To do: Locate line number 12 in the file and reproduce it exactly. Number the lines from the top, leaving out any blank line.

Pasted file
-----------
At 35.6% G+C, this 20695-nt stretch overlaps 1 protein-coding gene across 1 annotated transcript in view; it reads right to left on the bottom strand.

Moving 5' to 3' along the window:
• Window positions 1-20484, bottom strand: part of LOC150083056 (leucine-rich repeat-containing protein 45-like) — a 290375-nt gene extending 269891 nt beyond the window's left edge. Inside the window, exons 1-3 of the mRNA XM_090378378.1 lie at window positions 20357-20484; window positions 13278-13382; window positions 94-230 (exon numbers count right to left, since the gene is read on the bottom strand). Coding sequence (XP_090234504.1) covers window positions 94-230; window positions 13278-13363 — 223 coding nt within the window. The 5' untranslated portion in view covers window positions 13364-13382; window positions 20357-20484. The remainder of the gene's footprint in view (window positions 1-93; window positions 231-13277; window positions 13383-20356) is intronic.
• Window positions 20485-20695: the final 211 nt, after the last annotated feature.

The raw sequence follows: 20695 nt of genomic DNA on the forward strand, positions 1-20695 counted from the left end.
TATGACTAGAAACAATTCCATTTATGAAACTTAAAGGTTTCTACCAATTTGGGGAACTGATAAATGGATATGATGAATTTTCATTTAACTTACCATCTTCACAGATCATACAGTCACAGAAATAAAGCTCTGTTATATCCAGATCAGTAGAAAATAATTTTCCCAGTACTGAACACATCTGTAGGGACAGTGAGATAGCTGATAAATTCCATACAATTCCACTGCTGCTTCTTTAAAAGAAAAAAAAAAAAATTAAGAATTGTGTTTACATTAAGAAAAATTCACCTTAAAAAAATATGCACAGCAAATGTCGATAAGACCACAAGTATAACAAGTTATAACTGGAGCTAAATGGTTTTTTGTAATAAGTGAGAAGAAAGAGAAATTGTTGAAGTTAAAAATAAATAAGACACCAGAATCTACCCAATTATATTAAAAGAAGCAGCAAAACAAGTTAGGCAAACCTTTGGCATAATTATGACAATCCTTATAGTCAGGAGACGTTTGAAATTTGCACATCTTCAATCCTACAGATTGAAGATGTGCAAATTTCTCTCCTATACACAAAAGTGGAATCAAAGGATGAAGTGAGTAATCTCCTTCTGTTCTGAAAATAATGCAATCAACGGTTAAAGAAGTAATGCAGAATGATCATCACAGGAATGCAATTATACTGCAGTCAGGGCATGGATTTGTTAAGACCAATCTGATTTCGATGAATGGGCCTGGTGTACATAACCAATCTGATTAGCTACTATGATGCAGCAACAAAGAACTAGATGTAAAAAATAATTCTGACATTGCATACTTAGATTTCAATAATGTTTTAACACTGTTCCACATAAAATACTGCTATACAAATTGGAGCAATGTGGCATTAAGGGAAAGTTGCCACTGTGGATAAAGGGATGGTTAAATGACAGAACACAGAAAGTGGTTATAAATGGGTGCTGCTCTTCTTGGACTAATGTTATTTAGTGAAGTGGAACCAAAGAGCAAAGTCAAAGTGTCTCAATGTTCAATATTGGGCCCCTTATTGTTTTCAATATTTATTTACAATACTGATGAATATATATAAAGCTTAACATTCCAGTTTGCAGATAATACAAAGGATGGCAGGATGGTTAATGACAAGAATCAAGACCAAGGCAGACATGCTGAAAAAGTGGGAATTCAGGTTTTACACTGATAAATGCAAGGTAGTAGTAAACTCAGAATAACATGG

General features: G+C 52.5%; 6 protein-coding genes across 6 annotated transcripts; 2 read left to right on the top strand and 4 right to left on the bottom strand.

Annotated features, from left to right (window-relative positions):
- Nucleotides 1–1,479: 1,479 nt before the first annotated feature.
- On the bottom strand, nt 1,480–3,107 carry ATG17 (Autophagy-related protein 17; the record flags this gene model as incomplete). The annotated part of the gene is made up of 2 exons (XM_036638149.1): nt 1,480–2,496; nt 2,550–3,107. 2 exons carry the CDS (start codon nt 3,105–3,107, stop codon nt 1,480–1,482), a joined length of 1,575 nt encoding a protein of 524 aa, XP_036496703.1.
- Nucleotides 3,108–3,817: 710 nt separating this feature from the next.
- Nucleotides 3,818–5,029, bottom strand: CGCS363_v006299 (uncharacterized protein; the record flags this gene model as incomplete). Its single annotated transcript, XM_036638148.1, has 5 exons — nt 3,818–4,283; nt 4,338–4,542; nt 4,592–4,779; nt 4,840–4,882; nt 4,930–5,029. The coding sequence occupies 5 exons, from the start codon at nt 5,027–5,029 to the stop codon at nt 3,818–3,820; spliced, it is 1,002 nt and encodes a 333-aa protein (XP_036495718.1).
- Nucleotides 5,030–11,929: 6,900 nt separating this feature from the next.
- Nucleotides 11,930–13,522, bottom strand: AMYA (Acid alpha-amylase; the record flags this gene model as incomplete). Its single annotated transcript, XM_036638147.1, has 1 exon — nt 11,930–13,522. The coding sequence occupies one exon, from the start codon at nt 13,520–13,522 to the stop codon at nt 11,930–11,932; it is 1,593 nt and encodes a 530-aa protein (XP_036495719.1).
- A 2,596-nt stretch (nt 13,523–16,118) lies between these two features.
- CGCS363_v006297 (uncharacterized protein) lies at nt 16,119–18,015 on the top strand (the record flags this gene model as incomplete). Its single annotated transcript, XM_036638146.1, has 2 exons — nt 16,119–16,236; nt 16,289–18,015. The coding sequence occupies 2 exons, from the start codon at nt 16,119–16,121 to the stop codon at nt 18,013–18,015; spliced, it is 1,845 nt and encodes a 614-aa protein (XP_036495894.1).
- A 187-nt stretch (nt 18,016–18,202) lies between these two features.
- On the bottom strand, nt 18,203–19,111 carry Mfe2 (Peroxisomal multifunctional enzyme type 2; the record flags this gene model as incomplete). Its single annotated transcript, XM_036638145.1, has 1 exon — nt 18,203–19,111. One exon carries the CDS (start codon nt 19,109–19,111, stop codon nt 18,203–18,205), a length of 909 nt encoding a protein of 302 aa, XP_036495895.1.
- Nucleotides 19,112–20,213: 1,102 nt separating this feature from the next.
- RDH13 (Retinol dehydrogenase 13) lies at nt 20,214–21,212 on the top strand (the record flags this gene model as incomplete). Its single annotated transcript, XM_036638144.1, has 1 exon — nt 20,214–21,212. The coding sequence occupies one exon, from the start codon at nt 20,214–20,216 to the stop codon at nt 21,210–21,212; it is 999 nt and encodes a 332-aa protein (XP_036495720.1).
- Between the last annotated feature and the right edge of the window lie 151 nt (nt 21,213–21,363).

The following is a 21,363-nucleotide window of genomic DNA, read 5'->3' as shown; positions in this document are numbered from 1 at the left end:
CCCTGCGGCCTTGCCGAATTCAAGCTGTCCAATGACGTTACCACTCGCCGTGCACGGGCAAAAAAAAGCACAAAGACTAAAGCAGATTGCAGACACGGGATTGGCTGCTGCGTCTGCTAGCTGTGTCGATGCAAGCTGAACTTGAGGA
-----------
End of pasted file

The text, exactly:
- Nucleotides 3,818–5,029, bottom strand: CGCS363_v006299 (uncharacterized protein; the record flags this gene model as incomplete). Its single annotated transcript, XM_036638148.1, has 5 exons — nt 3,818–4,283; nt 4,338–4,542; nt 4,592–4,779; nt 4,840–4,882; nt 4,930–5,029. The coding sequence occupies 5 exons, from the start codon at nt 5,027–5,029 to the stop codon at nt 3,818–3,820; spliced, it is 1,002 nt and encodes a 333-aa protein (XP_036495718.1).